Here are a few questions to our good friends the sanitarium and hospital administrators. Suppose you have a sanitarium and hospital of about three hundred beds and some nine hundred employees. And suppose your institution gives medical care annually to about ten thousand inpatients and some fifty thousand outpatients. Suppose, further, that your institution runs on an average of 90 per cent of complete occupancy most of the time. This means that many areas in your institution are crowded with patients placed at times on beds in the hallways. What would you advise your board to do? Would you recommend an expansion? Would you suggest that they build an addition for about 7, 10, or 15 million dollars? There is no doubt that if you expand your hospital you could fill it with patients. But would that be the decision to make?
In the first place, it must be stated that inasmuch as your institution is a denominational institution, any decision carried out by your board must have its effect on the entire denomination either favorably or adversely. That is, it will either help or hinder the over-all purpose of our existence as a denomination and our united endeavor to prepare a people to meet the Lord and to hasten His return. Second, with reference to a decision of this nature, that is, whether or not to enlarge a hospital of that description, we are privileged to base this decision on the inspired counsel given to us on this subject.
Volume Not Criteria of Success
The fact that patients keep coming to our institutions is not an indication that we are fulfilling God's purpose for their existence; neither would that be a justification for enlarging certain medical institutions. Ellen G. White wrote in 1903:
"The fact that many patients are coming to the new sanitarium at is not to be read as a sign that the planning for so large work there was for the best. To this large institution will come many men and women who are not really sick. Workers will be required to wait on them; our nurses will become the servants of worldly men and women who are not inclined to piety or religion. But this is not the work that God has given to His medical missionaries."—Medical Ministry, p. 159.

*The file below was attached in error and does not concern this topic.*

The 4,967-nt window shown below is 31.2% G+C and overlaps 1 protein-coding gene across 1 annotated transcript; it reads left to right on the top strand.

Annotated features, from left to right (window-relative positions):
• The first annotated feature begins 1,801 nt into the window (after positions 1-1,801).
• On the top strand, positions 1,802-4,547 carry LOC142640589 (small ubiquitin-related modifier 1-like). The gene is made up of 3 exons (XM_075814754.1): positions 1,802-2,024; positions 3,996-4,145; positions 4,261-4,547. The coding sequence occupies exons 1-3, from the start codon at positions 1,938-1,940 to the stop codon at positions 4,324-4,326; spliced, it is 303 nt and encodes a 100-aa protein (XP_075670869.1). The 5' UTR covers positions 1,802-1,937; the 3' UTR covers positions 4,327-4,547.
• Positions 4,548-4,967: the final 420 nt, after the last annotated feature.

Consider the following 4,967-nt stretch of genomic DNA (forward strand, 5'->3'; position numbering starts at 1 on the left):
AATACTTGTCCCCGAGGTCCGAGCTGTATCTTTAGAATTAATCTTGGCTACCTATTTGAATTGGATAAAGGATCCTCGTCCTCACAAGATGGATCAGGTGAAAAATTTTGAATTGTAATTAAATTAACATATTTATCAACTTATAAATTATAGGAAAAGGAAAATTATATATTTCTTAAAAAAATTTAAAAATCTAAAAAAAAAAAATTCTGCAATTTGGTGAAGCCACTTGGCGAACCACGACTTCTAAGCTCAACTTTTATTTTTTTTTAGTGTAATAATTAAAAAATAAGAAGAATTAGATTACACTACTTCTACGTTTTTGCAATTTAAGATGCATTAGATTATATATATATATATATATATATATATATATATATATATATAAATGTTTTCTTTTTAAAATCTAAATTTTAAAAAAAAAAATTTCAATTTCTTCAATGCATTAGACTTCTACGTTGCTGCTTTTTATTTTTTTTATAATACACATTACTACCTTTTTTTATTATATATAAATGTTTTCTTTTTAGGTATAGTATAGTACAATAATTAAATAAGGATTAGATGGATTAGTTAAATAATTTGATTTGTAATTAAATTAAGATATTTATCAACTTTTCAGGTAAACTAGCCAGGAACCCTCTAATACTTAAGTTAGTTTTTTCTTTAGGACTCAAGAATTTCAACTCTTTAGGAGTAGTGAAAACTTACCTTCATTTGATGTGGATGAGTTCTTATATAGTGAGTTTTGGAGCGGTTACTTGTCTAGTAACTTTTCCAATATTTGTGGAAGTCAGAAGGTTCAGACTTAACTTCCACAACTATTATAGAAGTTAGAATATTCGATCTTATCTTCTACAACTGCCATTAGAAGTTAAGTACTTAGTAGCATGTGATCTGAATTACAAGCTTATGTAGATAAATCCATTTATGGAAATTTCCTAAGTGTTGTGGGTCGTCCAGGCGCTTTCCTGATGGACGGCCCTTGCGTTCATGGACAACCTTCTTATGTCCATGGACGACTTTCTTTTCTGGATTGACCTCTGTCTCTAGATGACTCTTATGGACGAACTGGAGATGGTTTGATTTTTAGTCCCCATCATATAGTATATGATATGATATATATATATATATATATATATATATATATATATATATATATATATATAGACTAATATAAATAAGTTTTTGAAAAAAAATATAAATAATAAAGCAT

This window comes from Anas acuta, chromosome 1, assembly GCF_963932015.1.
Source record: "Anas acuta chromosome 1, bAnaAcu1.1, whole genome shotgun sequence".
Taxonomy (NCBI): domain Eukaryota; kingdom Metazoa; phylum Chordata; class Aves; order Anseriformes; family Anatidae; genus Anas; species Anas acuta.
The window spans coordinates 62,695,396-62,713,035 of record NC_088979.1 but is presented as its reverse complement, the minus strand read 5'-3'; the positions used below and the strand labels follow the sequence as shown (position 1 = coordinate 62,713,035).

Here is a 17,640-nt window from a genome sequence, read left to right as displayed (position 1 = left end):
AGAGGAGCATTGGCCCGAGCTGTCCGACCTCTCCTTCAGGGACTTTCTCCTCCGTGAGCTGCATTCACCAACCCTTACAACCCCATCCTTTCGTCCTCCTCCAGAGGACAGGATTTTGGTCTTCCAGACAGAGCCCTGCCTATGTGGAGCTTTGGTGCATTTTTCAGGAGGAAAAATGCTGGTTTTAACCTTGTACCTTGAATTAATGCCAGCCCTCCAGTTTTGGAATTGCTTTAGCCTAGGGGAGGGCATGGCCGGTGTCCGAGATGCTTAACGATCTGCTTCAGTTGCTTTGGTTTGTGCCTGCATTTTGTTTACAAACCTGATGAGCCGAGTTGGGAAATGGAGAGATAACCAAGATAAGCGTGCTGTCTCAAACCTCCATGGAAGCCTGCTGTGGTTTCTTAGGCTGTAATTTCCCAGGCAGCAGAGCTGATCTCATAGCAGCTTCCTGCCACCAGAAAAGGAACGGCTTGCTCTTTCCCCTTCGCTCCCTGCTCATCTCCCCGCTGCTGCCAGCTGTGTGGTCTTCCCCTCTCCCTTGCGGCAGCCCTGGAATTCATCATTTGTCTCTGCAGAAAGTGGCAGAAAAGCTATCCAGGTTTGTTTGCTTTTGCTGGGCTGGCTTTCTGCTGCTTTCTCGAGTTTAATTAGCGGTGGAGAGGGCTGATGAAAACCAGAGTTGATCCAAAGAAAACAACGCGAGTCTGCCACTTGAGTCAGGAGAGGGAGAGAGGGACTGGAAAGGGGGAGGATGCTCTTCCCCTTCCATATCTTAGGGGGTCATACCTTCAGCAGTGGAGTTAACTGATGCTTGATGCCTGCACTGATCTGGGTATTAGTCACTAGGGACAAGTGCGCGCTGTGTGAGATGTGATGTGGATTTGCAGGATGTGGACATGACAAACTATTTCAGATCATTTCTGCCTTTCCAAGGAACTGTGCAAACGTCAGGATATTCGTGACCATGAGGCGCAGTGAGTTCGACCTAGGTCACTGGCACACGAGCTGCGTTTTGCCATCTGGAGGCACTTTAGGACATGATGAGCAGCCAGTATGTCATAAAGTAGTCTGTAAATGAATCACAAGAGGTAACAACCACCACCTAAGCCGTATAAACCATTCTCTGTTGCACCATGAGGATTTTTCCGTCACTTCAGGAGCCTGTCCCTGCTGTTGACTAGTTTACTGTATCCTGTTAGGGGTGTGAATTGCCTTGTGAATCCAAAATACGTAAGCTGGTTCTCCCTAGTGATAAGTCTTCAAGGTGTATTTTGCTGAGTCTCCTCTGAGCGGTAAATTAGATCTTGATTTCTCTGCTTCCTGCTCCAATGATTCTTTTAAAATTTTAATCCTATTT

Indeed, the Lord's counsel is so clear that none need err. His counsel is: "Break up the large centers."—Ibid., p. 158. Does not that counsel mean that at one time we built "large centers," relying on our human wisdom, and thinking that in doing so we were carrying out God's plans? Yes, this is exactly what happened. "Human wisdom tends to consolidation, to centralization, to the building up of great churches and institutions."—The Ministry of Healing, p. 147. God's counsel is just the opposite of that. His instruction is:
"Never, never build mammoth institutions. Let these institutions be small, and let there be more of them, that the work of winning souls to Christ may be accomplished."—Medical Ministry, p. 323 (Italics supplied.)
Large Buildings Not God's Plan
Indeed, these two "nevers" should never be misunderstood. The Lord's counsel is clear with reference to the size of our institutions. Mammoth buildings are not in His program. He does not want to have His people erect such buildings. Not only did the Lord specify what He does not want us to erect but He stipulated what He wants done. "Let these institutions be small and let there be more of them, that the work of winning souls to Christ may be accomplished." He also gives the reason for having such institutions. He says, "that the work of winning souls to Christ may be accomplished." "The proclamation of the truth in all parts of the world calls for small sanitariums in many places, not in the heart of cities, but in places where city influences will be as little felt as possible." —Ibid., p. 159.